An electrical manufacturer whose faulty gas cookers resulted in a number of deaths in Ireland has stepped up a nationwide safety alert on a range of frost-free fridge freezers because of a fire hazard.
Beko has begun a maildrop on households in order to warn them of the risks associated with certain fridge freezers made between January 2000 and October 2006, with serial numbers starting with 00, 01, 02, 03, 04, 05, and 06.
The problem is the defrost timer located at the back can fail, overheat and cause a fire hazard, with one fire linked to this in Ireland, and a number of fires and one death under investigation in the UK.
The products had been independently tested and had met all European safety standards, the company said.
Beko said they will carry out a free of charge modification to all affected models, and warned anyone with one that is not working properly to unplug it and to contact them.
The company first issued an alert on these fridge freezers in May 2011 but is stepping up its safety warnings following serious problems with faulty cookers.
An inquest in Donegal last month heard how pensioners Annie 'Nana' Gallagher (84) and Sally McDyre (79) died at Mrs Gallagher's home in Glenties because of fumes from a faulty Beko-made gas cooker, while a Cork student also died after breathing in carbon monoxide fumes from one back in 2008.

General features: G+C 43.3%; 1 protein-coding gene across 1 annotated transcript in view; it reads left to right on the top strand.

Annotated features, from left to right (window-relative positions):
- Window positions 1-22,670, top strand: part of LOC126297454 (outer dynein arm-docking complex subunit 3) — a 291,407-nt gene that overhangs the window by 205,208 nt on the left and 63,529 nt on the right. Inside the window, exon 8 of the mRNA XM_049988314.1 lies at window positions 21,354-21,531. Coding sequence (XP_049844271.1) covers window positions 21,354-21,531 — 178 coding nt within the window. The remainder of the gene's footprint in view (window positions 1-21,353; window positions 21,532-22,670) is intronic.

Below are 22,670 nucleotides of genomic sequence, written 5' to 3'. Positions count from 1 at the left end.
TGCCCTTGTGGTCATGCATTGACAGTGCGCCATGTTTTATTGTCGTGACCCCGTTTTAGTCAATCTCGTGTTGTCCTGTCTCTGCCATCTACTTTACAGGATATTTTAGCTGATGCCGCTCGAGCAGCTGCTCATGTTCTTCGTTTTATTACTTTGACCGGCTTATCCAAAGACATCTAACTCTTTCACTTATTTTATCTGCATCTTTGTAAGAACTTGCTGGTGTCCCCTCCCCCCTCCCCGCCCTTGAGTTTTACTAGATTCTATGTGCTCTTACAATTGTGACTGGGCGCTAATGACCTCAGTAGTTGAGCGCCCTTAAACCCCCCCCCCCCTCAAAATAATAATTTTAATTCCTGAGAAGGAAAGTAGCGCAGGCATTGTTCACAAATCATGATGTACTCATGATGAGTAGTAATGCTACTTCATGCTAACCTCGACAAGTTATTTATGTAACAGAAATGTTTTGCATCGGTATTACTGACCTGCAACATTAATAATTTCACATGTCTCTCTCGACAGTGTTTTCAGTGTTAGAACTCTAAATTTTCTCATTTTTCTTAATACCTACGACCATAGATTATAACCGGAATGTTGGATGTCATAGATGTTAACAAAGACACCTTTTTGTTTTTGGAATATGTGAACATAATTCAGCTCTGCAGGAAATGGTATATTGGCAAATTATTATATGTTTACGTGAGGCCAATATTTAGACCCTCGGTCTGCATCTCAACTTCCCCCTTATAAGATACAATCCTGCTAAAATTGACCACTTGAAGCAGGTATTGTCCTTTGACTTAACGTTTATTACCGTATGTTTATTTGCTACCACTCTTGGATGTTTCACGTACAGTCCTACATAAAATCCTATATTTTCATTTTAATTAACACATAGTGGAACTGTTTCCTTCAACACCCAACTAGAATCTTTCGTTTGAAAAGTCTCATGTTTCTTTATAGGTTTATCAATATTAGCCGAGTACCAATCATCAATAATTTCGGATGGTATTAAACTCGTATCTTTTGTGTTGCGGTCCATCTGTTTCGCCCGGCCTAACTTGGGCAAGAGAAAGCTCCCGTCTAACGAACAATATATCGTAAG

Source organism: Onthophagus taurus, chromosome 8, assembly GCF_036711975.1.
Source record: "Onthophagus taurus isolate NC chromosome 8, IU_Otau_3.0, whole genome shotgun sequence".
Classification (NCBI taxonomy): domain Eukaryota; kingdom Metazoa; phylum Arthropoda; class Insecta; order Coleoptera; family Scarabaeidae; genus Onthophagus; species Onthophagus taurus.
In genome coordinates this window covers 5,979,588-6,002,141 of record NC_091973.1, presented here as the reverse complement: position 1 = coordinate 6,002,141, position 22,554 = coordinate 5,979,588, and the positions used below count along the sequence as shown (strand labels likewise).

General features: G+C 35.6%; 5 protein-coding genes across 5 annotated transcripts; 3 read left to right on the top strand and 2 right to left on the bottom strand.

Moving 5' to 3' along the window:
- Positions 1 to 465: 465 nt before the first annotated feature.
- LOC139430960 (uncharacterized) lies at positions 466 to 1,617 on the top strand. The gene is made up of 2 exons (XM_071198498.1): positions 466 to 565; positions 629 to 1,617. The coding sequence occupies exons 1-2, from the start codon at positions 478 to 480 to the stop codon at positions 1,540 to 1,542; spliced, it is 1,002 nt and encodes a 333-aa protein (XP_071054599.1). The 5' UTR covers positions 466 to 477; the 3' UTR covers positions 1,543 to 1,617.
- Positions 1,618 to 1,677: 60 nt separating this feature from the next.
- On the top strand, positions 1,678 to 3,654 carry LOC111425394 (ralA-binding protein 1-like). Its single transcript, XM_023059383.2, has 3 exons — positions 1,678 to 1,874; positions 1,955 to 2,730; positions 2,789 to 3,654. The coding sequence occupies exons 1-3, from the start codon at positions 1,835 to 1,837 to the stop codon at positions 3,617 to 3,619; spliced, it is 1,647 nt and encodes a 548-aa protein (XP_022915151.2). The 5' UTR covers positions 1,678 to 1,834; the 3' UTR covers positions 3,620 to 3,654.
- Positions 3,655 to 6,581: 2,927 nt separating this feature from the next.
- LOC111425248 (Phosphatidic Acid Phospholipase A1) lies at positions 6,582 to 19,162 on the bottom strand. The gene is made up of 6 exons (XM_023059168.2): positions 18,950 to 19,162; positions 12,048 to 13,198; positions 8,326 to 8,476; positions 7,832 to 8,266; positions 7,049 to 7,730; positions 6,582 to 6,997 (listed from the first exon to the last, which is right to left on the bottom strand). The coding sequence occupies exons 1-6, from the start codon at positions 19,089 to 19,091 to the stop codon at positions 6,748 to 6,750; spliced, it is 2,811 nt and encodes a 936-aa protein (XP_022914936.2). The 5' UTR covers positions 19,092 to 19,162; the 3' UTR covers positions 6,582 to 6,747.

Further details on the models affected are available by calling 1800 25 29 25 or online at www.beko.ie.
Meanwhile, Ikea has recalled a high chair after a number of children were injured using it.
This is the third time in four years the Swedish furniture giant has been forced to recall defective high chairs.
Ikea yesterday recalled its Antilop children's high chair because its belt can open unexpectedly creating a fall hazard.
They said they had received eight reports of the belt opening, including three that resulted in minor injury. None of these injuries occurred in Ireland, the company said.
Customers who have an Antilop high chair are asked to check the number on the underside of the seat, as the models affected have the supplier number 17839 and a production date between 06-07 and 09-11. Owners can return these chairs or receive a free replacement belt.
Asked if the three separate recalls of high chairs indicated rigorous safety standards for baby products were not being met, a spokesperson said IKEA never compromised on the safety of its products and all were independently tested to comply with European and North American requirements.
"The safety of our products is always the highest priority at Ikea and we are constantly reviewing and developing working methods to safeguard our customers," they said.
The National Consumer Agency said the onus was on manufacturers and distributors to ensure that all products are safe and to alert the authorities if a fault is discovered.